You don't need to worry about what most people say or think, the only people who matter are those who make the laws. And many of them are bought and paid for: anywhere you see a voice raised against ecigs, you can see the power of the smoking economy.
If we called it 'vapourising' and never called it 'e-smoking'; if we called the hardware 'EVs' exclusively and never used 'e-cigarette'; if we called it 'smoking cessation liquid' not 'e-liquid'; if we used nicotine extracted from vegetables, or synthetic nicotine - it would not matter a jot: they would change the law to suit.
They have to remove us or cripple us because a lot of very well-paid jobs depend on it, and they need to keep those big bucks rolling in. This has nothing to do with health, and nothing to do with words.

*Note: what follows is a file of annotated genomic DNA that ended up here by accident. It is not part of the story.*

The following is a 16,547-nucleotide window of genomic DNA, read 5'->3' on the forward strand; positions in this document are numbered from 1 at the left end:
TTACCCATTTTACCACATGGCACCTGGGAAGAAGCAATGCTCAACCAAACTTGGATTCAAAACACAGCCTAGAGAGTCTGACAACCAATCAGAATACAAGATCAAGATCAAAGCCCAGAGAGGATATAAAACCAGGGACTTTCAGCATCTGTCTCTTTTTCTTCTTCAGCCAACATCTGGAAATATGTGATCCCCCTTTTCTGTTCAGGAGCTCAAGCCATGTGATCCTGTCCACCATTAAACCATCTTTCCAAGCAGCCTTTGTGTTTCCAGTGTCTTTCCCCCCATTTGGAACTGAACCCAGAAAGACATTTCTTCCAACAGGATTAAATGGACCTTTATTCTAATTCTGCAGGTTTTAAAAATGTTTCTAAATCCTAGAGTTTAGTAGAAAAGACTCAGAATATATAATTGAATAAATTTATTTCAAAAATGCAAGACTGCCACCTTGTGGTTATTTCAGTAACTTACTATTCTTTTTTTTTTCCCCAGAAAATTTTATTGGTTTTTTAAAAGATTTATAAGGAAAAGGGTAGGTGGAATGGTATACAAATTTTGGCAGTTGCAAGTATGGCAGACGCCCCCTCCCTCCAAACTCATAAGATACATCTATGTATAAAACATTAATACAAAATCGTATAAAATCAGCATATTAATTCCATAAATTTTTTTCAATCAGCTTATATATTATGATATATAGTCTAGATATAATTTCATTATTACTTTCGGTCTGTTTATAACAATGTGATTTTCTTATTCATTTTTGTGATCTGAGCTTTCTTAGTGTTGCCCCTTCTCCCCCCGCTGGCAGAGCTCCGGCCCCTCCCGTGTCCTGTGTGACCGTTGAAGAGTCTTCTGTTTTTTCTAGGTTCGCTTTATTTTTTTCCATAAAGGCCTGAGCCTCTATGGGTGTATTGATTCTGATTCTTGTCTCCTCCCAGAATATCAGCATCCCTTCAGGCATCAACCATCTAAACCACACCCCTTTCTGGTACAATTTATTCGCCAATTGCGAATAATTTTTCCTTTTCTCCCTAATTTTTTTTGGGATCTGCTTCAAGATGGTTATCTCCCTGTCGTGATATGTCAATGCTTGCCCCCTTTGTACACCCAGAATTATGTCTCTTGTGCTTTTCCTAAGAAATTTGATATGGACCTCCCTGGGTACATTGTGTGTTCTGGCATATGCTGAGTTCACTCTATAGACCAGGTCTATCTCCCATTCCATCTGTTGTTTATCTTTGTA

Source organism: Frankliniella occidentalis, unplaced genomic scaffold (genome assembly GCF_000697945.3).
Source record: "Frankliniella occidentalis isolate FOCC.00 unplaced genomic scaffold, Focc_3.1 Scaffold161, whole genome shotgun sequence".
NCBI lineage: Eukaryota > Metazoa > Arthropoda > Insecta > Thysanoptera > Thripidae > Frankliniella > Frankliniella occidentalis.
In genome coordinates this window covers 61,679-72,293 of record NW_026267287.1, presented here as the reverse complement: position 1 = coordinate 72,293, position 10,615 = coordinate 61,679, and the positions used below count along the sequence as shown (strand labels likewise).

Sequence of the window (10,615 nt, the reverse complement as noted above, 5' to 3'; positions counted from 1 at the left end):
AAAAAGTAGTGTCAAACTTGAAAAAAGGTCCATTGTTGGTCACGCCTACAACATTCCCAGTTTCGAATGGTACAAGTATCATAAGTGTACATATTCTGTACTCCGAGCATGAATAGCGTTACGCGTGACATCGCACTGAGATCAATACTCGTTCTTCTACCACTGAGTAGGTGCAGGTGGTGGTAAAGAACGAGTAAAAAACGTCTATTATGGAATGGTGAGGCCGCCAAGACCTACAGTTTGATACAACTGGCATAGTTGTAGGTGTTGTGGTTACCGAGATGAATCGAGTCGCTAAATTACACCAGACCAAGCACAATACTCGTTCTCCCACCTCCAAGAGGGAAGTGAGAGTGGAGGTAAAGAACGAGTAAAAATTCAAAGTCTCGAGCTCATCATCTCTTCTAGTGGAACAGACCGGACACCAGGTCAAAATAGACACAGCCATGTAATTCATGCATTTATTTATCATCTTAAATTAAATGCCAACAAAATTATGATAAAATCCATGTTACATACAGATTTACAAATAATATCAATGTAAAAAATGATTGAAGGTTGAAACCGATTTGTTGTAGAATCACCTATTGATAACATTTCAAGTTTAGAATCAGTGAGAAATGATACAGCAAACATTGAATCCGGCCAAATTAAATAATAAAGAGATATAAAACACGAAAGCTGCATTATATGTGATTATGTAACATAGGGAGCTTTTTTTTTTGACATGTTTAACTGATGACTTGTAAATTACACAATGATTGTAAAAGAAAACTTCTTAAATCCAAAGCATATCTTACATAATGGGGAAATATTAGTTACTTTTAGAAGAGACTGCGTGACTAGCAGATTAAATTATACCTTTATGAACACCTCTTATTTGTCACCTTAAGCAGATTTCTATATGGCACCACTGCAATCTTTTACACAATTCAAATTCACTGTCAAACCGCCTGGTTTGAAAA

It's all about the money and nothing else.
Please don't be distracted into worrying about perceptions of the health issues or any such matters - these are simply diversions. The problem we face is simple: everyone who has power and influence in this debate earns a lot of money from smoking. The only possible way we can counter that is with a very large number of boots on the ground. When we have 50 million vapers and the voting power that this will give us, then at that stage we can worry about nice names.
Until then we need the numbers, and anything else is only of marginal interest.